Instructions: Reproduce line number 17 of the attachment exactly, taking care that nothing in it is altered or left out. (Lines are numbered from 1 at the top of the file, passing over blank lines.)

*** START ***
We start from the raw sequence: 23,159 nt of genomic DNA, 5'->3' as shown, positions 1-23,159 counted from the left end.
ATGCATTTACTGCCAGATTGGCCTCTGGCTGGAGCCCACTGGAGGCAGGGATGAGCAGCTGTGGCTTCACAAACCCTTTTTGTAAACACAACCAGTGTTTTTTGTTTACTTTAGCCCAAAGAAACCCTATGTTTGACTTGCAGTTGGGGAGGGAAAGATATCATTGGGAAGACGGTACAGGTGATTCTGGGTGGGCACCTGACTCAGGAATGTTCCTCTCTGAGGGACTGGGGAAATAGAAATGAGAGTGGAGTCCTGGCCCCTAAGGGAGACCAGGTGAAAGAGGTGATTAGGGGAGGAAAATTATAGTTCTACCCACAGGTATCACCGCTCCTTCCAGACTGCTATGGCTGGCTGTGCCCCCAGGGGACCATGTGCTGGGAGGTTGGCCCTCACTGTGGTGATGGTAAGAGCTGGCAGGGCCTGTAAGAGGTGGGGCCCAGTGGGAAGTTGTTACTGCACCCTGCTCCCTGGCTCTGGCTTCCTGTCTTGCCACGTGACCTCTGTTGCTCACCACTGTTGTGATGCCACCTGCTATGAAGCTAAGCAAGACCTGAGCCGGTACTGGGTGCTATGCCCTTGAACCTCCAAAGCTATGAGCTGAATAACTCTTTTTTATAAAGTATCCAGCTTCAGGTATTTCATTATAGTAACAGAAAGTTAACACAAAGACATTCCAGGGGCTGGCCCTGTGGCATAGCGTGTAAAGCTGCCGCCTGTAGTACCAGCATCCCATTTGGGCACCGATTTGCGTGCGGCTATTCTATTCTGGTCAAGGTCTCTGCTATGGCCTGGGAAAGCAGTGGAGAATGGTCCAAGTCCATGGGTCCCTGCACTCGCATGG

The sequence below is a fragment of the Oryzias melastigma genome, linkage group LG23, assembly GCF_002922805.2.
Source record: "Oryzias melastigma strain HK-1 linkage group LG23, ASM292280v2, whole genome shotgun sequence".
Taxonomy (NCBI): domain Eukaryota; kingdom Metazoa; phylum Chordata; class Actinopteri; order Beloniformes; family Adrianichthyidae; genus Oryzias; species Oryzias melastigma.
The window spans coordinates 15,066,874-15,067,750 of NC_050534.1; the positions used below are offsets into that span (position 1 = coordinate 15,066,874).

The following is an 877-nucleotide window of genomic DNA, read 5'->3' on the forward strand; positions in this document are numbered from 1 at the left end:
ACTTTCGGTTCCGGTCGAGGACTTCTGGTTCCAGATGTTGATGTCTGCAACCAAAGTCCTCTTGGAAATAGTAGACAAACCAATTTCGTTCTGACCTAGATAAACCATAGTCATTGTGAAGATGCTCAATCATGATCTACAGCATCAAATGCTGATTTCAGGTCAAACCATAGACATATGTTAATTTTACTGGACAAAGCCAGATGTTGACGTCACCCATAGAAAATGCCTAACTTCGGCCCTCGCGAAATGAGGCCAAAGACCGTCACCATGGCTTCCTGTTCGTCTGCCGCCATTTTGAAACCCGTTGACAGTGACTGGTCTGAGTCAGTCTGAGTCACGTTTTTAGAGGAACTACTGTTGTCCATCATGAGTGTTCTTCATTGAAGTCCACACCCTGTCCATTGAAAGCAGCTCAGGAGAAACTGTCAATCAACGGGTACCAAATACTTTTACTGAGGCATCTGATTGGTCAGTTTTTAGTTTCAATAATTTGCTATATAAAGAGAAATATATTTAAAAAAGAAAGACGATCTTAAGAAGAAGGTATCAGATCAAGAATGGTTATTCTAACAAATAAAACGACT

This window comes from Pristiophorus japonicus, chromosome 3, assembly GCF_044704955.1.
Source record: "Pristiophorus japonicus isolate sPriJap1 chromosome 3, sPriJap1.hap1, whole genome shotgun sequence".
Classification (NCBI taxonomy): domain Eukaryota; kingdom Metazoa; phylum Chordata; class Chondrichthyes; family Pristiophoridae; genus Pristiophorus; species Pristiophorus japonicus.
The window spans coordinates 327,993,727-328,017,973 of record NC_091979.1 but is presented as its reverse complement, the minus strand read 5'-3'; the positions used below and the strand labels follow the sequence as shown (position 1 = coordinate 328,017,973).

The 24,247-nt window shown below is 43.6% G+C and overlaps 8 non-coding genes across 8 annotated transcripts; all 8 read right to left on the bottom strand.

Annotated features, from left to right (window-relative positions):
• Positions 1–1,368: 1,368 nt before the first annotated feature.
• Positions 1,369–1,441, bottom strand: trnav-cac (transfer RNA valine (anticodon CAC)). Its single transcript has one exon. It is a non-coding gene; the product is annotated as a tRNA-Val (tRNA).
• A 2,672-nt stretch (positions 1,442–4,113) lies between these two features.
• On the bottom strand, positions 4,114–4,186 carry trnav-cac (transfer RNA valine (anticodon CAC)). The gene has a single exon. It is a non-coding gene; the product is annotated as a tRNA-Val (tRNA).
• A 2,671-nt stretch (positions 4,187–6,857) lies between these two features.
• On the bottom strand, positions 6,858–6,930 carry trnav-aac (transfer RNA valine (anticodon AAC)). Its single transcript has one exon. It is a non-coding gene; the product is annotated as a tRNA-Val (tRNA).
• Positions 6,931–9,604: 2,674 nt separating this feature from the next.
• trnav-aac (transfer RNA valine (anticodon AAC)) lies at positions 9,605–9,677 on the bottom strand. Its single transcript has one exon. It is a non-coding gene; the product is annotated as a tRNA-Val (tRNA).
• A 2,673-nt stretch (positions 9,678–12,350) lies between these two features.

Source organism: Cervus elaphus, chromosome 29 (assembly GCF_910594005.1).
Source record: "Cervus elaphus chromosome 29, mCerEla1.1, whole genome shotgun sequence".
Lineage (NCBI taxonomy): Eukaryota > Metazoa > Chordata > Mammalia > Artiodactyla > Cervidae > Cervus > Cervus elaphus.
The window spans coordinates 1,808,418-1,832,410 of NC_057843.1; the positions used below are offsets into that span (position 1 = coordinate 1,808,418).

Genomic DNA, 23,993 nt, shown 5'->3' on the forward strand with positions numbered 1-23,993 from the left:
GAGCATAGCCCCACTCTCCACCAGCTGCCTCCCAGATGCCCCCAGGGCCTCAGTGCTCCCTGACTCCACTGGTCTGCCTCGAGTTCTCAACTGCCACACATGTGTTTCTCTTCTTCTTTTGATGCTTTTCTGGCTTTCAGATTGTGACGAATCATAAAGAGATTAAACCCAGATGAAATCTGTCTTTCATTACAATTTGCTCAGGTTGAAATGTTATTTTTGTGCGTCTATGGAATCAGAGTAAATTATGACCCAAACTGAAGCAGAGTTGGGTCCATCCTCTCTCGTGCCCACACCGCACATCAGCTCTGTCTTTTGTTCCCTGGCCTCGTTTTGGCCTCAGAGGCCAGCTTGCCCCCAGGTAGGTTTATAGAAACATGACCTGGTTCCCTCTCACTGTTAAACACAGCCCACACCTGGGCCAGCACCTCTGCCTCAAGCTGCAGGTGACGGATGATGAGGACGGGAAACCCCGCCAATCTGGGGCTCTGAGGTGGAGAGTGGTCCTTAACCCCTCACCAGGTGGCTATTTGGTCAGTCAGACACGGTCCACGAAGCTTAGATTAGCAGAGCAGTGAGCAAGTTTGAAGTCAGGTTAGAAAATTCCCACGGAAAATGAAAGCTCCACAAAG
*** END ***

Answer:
• A 2,672-nt stretch (positions 1,442–4,113) lies between these two features.